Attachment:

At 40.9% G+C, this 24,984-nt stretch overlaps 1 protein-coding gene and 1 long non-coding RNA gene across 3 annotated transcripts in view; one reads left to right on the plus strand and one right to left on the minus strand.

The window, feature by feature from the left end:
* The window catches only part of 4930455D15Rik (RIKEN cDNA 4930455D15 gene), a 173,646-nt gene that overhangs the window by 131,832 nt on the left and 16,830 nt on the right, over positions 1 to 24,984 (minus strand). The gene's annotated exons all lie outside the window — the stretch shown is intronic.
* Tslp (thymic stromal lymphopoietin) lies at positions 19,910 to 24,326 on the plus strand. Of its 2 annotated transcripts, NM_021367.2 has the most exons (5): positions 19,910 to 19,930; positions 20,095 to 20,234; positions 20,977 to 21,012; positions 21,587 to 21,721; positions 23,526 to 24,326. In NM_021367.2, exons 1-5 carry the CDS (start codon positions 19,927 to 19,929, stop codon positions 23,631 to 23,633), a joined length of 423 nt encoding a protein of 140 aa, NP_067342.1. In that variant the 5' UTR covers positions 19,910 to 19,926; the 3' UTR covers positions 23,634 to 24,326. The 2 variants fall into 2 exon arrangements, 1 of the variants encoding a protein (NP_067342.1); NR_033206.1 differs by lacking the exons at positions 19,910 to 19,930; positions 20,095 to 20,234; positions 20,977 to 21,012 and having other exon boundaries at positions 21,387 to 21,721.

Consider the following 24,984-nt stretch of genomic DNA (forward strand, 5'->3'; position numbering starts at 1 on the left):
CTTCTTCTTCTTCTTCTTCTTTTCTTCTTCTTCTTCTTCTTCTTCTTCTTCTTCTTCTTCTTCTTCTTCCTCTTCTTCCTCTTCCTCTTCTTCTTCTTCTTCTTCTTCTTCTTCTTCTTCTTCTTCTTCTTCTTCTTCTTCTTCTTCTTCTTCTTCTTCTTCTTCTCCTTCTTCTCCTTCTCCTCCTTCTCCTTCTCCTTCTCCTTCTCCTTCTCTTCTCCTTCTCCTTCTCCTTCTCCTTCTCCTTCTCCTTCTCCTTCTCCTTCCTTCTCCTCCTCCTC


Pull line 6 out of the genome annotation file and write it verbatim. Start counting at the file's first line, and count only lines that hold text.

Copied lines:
CTTCTTCTTCTTCTTCTTCTTTTCTTCTTCTTCTTCTTCTTCTTCTTCTTCTTCTTCTTCTTCTTCTTCCTCTTCTTCCTCTTCCTCTTCTTCTTCTTCTTCTTCTTCTTCTTCTTCTTCTTCTTCTTCTTCTTCTTCTTCTTCTTCTTCTTCTTCTTCTTCTTCTCCTTCTTCTCCTTCTCCTCCTTCTCCTTCTCCTTCTCCTTCTCCTTCTCTTCTCCTTCTCCTTCTCCTTCTCCTTCTCCTTCTCCTTCTCCTTCTCCTTCCTTCTCCTCCTCCTC